“You have five governors of five New England states who all expressed support for this project,” said Christopher Stockton, Constitutional Pipeline’s spokesman. “You have one governor that has essentially denied them access to Pennsylvania gas. You’re talking about interfering with interstate commerce.”
Constitution Pipeline, which would be supplied by the prolific Marcellus Shale fields in Susquehanna County, is designed primarily to displace gas imported from Canada and the Gulf Coast that now goes to the northeastern United States. The pipeline company is owned by Williams Partners LP, WGL Holdings Inc., and Cabot Oil & Gas Corp., the largest gas producer in the county.
But the pipeline also would serve some local customers, including industries and communities along its route through New York state north of the Catskills, where residents are desperate for any economic boost.
“There is no work here,” said Dick Downey, 82, an outspoken supporter of gas development and a board member of the Unatego Central School District in Otsego County, N.Y. “Our school district would save $80,000 a year in energy costs from natural gas at one school alone. That’s a teacher and an aide, when we’re bleeding jobs.”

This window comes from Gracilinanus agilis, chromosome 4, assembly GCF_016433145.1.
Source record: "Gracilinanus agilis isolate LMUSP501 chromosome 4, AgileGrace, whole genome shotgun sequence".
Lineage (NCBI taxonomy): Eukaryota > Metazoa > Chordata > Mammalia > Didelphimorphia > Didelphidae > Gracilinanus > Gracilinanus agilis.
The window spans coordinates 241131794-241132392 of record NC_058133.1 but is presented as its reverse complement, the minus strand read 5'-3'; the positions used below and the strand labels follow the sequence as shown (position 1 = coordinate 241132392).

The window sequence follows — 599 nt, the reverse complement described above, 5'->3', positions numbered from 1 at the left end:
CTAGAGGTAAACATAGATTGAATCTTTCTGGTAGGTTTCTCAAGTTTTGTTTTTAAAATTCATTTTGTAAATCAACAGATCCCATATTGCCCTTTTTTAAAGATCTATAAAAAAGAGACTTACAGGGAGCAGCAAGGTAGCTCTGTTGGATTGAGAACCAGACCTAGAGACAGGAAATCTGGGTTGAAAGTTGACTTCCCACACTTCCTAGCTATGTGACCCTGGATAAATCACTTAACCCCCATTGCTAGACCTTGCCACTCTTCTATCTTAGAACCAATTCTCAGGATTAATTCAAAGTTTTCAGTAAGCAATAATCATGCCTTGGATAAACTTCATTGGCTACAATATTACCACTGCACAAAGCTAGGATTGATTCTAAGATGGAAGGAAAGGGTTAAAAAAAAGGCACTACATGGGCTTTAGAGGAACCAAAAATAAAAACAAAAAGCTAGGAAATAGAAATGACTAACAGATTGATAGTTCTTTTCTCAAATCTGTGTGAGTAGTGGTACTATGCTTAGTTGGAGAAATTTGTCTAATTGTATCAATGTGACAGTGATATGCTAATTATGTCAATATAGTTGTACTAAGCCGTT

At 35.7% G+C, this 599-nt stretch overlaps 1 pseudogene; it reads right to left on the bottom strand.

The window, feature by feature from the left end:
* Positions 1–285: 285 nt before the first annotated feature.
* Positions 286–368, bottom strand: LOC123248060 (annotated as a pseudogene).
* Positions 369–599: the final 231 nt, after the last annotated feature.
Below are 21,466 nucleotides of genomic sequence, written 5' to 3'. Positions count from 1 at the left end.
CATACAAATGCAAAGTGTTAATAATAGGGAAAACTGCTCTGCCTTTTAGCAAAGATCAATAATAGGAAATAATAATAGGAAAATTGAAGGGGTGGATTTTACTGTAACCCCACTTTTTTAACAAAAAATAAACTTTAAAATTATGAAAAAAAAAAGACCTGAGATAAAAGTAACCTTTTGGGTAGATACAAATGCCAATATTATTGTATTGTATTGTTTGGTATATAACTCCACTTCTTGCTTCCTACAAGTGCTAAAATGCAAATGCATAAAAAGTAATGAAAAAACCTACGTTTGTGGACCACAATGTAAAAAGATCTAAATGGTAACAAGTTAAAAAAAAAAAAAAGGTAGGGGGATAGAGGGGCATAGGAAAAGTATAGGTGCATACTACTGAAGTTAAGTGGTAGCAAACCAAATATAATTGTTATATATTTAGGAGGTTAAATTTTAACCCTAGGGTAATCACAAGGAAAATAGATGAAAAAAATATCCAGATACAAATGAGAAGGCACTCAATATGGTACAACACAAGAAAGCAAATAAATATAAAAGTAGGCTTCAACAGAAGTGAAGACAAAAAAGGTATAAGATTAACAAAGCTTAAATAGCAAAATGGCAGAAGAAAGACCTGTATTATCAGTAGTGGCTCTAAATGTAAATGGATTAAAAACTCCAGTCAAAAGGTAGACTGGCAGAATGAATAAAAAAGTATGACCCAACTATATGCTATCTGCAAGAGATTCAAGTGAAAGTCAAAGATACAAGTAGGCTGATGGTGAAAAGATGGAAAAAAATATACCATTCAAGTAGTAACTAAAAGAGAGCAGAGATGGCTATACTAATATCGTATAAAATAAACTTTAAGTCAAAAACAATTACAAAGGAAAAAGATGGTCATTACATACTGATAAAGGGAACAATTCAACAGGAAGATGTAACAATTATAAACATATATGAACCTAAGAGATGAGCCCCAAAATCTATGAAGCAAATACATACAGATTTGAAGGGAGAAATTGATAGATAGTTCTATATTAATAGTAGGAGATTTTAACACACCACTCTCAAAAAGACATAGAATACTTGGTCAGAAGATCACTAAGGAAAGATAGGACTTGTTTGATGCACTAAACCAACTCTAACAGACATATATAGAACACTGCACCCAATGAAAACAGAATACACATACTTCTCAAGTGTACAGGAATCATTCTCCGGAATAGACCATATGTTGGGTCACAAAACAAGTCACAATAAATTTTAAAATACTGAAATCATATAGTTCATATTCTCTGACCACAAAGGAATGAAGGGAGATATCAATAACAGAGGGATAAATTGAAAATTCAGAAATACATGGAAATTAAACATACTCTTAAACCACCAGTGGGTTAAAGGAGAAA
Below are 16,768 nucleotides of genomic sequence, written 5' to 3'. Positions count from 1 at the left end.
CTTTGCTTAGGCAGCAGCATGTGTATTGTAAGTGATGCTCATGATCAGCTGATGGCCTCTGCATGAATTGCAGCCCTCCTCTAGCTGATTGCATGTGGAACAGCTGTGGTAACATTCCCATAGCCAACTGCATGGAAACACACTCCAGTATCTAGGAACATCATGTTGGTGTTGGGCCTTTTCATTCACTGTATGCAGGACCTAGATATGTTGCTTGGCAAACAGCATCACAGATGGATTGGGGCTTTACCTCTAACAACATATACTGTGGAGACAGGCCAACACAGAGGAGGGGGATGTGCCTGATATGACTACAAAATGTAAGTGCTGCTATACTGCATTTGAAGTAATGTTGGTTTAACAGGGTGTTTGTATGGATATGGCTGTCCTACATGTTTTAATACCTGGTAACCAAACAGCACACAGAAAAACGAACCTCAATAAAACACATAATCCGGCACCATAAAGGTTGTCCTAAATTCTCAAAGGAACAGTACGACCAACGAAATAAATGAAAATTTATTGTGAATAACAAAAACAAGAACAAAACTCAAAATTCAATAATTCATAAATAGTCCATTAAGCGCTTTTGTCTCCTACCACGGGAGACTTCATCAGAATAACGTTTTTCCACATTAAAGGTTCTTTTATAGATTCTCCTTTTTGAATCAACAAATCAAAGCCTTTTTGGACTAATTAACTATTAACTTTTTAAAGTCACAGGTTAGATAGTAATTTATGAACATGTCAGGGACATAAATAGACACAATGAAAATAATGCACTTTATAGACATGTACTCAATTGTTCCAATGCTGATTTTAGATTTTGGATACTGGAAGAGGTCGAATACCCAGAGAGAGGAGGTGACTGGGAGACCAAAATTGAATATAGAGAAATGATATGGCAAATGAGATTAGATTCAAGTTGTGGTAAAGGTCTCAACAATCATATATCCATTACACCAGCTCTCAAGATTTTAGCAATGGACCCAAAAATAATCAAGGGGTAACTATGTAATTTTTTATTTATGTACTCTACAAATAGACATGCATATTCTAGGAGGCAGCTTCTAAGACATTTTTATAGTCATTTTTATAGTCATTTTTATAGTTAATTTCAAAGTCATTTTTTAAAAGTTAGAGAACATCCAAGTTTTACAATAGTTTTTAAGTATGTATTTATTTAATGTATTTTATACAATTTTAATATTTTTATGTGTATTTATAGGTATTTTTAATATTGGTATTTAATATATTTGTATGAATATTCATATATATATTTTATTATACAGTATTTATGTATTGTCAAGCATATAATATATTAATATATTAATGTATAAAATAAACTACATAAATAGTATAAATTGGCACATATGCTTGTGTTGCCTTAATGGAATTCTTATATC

“Without that job, I probably would have lost my home and my farm, because there was just no work,” he said.
The jurisdictional battle centers on interpretations of the Natural Gas Act, which designates FERC as the lead agency for coordinating federal authorizations for large interstate energy projects.
In 2014, FERC determined that the Constitution Pipeline’s benefits outweighed any adverse effects, including those on landowners and surrounding communities. It also found that the project would cause some adverse environmental impacts, but that the impacts would be reduced to “less-than-significant levels” with some mandated design modifications, including horizontal drilling beneath some streams to reduce disruptions to waterways.
A key part of Constitution’s claim that the decision was politically motivated cites a conversation said to have taken place in August 2015 between its contractor and a New York environmental official, Christopher Hogan, who indicated that “although NYSDEC was ready to issue the permits, the governor’s office was not.”
New York issued its denial eight months later, on April 22, 2016 – Earth Day. It dismissed the significance of the “hearsay” conversation with the state environmental official, saying he was not the decision-maker “authorized to reach a position and bind the agency.”
The pipeline company argues that New York state undermined its challenge about the pipeline’s design and route because it failed to seek a rehearing of the 2014 decision by FERC, which approved the pipeline plans.
In a separate federal court action filed in Albany, Constitution also unsuccessfully sought to forestall any efforts by the state to delay the pipeline through other regulatory actions. A federal judge dismissed that suit this month because it was premature – the pipeline company had not yet suffered any injury.*
*Philadelphia (PA) Inquirer (Mar 26, 2017) – Approved in Pa. and blocked in N.Y., a contentious shale project hangs in the balance